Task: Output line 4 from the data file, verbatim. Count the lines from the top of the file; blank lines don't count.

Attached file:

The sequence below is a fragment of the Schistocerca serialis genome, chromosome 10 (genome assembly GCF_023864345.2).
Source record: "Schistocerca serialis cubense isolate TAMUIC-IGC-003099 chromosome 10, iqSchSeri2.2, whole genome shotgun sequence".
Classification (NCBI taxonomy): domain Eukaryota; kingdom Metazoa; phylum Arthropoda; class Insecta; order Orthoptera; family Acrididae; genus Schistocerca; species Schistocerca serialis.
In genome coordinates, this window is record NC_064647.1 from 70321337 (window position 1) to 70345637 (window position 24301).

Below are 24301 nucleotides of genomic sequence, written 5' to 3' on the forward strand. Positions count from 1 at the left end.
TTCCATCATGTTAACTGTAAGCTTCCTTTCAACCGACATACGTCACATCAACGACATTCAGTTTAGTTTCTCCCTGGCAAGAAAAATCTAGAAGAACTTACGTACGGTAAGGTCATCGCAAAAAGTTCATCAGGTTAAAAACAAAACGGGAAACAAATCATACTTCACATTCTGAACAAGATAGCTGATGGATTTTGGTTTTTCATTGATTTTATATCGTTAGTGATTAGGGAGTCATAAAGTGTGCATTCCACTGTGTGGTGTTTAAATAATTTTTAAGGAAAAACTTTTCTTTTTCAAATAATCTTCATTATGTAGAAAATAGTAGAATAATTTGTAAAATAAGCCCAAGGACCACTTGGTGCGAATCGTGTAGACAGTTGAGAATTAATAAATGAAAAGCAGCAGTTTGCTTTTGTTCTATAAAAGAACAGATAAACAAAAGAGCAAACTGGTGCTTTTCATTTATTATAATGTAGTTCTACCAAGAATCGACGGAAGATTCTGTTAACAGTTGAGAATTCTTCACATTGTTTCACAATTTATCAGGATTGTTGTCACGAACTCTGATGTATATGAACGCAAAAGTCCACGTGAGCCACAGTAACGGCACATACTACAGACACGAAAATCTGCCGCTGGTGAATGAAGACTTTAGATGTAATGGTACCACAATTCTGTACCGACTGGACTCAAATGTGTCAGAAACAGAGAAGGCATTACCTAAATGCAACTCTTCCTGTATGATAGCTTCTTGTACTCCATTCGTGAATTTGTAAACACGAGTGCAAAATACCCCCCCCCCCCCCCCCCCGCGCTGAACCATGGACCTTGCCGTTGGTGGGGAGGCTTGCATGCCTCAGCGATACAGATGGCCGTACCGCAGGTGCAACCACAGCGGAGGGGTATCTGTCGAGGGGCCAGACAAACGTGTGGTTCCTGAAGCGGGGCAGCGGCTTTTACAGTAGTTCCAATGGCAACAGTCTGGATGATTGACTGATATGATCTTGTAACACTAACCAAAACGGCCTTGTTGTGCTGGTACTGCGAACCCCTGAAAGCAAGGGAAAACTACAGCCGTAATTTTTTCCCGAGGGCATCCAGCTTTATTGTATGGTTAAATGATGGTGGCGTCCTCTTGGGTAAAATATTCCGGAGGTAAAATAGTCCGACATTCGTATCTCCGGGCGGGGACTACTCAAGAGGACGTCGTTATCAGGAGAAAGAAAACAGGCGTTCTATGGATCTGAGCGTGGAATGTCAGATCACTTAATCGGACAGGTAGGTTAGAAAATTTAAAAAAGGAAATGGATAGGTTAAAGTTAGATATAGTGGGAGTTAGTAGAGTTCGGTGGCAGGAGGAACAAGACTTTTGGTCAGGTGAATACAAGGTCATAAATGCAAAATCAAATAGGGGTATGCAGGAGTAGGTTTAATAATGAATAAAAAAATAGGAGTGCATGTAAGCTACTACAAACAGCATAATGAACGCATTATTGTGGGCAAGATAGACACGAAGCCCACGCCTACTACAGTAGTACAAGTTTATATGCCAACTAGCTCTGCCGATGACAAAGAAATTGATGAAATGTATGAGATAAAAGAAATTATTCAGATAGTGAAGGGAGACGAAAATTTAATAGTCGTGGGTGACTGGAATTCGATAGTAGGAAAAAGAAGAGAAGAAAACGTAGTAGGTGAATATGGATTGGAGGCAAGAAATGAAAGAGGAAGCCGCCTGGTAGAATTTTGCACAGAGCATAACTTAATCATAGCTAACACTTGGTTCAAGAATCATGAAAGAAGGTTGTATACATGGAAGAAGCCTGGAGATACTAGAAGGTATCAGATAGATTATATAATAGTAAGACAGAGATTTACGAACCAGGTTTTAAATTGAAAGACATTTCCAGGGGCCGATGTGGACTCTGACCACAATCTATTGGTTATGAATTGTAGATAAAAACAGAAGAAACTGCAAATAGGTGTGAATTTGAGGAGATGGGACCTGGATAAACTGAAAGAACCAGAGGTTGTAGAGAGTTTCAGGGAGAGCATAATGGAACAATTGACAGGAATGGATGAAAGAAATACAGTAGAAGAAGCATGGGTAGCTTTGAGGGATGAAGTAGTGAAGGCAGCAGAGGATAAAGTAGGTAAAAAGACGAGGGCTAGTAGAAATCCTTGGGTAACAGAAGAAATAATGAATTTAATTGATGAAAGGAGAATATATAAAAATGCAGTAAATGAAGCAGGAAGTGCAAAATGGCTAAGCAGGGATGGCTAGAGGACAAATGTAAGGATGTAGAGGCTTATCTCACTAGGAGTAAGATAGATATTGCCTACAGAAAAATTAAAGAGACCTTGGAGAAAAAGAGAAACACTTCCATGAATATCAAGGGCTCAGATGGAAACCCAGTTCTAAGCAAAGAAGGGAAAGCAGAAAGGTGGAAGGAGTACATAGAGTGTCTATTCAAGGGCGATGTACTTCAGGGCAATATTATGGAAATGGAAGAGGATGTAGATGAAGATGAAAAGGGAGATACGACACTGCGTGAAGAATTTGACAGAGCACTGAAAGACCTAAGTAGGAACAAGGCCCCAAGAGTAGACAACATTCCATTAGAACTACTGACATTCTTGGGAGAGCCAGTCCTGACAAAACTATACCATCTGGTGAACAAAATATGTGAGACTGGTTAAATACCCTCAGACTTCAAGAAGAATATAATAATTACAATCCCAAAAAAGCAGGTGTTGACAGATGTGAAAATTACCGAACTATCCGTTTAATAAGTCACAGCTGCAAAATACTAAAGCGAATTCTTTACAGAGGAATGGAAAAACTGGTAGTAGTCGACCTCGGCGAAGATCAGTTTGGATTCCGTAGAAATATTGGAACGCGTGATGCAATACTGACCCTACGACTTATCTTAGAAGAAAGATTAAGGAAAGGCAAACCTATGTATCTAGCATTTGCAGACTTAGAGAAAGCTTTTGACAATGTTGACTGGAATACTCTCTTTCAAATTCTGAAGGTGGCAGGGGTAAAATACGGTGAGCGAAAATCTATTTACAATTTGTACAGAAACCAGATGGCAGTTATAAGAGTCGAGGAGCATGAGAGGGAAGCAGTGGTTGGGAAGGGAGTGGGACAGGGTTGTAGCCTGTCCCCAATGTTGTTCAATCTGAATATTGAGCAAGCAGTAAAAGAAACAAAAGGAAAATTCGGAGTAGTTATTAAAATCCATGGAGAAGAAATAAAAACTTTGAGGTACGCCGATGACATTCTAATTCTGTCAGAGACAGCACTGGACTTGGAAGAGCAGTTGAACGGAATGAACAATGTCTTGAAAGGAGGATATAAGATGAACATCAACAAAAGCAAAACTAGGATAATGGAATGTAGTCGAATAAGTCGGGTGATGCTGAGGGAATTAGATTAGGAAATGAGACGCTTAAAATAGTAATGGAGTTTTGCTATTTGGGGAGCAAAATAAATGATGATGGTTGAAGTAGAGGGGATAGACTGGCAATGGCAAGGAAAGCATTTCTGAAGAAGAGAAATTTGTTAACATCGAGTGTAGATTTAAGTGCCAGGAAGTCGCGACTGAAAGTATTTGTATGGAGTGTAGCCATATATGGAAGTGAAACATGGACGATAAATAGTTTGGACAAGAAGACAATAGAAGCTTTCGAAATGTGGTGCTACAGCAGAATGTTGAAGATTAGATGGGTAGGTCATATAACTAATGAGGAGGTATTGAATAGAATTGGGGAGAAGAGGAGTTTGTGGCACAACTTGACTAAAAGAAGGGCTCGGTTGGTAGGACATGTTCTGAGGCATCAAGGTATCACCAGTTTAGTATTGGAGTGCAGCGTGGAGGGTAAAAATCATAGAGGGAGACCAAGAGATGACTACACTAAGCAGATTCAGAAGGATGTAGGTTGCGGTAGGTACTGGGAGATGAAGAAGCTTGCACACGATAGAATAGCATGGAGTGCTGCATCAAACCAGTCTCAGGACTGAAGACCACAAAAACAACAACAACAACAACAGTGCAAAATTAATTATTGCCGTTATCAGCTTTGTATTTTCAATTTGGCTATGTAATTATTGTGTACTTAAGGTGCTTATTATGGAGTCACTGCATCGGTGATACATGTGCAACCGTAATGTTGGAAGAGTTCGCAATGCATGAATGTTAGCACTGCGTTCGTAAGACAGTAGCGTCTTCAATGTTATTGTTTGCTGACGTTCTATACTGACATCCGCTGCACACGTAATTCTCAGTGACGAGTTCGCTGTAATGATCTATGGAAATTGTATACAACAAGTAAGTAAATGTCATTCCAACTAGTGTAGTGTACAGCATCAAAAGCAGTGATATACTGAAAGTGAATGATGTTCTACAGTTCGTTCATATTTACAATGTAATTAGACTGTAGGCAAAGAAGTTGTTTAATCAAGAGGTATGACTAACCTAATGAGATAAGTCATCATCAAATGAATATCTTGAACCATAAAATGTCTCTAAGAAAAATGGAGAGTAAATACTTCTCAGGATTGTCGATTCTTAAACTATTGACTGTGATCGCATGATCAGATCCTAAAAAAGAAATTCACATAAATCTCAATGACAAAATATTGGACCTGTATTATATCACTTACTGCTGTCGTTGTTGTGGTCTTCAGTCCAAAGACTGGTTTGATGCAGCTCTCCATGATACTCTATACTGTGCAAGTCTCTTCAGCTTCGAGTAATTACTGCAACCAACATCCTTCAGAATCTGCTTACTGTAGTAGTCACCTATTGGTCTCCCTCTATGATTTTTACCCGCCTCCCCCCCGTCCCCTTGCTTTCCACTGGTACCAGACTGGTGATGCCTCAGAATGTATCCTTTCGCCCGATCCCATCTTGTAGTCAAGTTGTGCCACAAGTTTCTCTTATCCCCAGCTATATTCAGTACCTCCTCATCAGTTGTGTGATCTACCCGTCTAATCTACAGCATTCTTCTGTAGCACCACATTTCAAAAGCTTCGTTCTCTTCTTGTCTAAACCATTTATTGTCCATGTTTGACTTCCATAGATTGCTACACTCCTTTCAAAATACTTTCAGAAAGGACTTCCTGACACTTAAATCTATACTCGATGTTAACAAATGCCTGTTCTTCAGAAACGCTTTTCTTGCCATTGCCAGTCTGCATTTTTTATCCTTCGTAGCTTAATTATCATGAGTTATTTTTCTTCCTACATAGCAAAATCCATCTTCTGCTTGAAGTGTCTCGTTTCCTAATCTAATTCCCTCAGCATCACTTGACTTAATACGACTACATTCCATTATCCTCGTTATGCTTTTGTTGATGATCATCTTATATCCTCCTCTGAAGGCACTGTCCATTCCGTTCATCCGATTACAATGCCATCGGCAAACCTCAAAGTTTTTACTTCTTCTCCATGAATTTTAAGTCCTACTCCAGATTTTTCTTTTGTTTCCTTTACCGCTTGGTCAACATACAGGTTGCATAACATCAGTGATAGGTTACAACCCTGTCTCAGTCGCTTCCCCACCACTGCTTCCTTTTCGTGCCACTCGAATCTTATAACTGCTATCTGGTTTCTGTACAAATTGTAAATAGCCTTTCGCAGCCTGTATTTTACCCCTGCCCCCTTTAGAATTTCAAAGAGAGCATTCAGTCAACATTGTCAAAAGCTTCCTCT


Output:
In genome coordinates, this window is record NC_064647.1 from 70321337 (window position 1) to 70345637 (window position 24301).